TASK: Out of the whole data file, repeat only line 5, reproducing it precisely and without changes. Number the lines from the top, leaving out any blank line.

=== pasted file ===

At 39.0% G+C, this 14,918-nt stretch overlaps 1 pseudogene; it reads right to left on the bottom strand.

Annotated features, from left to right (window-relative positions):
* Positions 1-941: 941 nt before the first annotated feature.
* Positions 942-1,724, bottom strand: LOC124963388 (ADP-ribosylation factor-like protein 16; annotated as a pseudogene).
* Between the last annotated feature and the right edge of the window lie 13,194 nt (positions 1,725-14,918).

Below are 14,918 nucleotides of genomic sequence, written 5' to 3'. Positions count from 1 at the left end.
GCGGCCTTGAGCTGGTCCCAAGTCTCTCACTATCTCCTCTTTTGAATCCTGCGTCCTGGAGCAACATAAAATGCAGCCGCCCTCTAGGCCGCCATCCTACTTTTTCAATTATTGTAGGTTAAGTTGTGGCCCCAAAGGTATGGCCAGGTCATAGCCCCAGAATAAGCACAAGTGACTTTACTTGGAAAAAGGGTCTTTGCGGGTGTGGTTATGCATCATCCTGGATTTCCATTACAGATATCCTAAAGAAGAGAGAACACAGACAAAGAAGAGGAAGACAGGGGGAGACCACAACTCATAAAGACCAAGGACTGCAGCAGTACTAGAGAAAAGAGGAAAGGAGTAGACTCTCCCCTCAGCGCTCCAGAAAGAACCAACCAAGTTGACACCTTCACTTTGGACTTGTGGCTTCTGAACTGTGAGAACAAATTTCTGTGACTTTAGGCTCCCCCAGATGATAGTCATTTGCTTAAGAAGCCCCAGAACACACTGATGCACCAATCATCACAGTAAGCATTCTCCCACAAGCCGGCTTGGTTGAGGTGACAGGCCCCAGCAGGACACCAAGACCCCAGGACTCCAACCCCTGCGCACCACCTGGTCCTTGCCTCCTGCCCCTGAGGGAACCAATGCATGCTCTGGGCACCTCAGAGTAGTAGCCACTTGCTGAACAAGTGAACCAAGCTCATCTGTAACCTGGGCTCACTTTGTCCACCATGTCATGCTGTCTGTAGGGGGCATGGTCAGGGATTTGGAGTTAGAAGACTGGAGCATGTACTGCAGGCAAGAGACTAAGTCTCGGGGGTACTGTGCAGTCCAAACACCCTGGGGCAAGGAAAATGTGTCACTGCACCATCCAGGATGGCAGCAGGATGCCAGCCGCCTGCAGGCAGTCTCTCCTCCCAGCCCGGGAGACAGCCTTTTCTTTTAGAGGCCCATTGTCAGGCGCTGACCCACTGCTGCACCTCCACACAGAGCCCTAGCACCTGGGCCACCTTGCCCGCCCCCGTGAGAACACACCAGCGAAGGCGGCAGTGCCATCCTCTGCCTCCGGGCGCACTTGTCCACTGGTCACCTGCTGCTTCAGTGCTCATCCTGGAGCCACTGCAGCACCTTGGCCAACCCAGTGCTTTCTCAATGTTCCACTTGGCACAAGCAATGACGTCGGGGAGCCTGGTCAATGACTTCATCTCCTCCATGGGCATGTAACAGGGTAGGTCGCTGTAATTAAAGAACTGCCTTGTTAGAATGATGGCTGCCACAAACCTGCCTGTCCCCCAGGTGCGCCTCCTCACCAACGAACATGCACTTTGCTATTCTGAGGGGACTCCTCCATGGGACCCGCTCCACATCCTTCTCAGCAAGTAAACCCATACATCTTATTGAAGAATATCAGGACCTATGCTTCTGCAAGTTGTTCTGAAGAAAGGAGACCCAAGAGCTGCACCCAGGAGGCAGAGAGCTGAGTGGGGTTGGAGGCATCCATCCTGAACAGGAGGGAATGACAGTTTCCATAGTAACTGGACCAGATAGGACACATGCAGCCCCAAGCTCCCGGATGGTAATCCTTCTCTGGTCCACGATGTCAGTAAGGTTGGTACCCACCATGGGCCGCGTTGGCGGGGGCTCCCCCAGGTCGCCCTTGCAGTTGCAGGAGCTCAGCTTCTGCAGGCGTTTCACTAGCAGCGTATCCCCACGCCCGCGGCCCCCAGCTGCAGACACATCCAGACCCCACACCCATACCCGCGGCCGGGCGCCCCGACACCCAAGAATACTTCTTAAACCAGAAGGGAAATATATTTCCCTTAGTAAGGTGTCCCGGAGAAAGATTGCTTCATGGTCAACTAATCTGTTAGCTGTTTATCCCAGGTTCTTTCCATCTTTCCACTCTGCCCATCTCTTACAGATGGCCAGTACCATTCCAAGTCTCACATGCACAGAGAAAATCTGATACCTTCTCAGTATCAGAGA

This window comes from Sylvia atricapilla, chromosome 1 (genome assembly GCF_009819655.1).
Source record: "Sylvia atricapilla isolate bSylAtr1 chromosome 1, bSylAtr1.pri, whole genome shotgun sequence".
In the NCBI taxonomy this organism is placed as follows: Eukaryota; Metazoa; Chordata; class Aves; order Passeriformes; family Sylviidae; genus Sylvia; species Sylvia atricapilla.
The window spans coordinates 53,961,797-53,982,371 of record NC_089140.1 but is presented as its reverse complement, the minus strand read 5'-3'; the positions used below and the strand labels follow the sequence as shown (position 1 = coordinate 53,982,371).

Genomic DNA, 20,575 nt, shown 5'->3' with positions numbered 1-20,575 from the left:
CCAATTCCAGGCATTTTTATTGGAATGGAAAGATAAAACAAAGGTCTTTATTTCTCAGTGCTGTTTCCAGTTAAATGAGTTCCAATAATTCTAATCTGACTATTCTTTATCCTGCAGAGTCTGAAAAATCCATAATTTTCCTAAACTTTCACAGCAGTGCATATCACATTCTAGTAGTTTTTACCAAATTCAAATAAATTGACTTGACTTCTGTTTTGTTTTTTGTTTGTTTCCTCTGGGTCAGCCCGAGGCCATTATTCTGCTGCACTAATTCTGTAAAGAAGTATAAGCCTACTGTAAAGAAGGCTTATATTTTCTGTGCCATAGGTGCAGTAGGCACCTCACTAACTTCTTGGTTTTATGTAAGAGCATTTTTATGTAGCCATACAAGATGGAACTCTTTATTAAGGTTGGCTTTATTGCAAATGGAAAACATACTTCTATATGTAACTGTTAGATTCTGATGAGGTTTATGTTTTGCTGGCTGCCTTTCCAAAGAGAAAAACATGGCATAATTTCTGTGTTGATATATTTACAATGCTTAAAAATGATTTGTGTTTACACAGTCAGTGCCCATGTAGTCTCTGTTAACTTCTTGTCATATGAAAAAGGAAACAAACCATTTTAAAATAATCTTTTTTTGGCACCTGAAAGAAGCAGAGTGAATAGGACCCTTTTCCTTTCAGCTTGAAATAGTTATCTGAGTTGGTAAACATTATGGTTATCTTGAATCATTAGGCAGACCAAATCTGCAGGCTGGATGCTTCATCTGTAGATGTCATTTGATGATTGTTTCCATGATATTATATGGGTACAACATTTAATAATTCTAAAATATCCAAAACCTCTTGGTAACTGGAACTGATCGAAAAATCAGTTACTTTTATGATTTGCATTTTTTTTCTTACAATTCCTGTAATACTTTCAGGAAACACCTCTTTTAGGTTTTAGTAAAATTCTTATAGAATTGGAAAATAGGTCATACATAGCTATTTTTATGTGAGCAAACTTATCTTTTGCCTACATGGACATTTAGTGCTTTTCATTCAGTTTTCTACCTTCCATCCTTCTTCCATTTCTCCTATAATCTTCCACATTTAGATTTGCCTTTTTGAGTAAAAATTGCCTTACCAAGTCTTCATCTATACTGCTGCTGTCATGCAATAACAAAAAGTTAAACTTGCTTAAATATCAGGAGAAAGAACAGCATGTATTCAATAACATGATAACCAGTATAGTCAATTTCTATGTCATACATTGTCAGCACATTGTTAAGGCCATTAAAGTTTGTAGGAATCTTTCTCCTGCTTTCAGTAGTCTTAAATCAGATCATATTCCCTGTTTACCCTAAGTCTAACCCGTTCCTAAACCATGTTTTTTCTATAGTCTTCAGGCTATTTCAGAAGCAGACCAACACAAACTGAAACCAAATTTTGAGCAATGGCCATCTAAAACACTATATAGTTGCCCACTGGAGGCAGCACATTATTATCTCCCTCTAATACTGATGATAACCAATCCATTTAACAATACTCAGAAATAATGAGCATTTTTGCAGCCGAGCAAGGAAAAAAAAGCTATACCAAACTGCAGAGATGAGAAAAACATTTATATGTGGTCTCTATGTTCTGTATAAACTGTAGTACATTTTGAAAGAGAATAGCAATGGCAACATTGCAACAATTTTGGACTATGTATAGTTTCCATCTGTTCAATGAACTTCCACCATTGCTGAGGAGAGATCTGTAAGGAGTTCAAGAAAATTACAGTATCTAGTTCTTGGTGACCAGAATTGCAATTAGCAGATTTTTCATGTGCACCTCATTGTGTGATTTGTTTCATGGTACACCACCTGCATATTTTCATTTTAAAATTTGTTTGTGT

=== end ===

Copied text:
* Between the last annotated feature and the right edge of the window lie 13,194 nt (positions 1,725-14,918).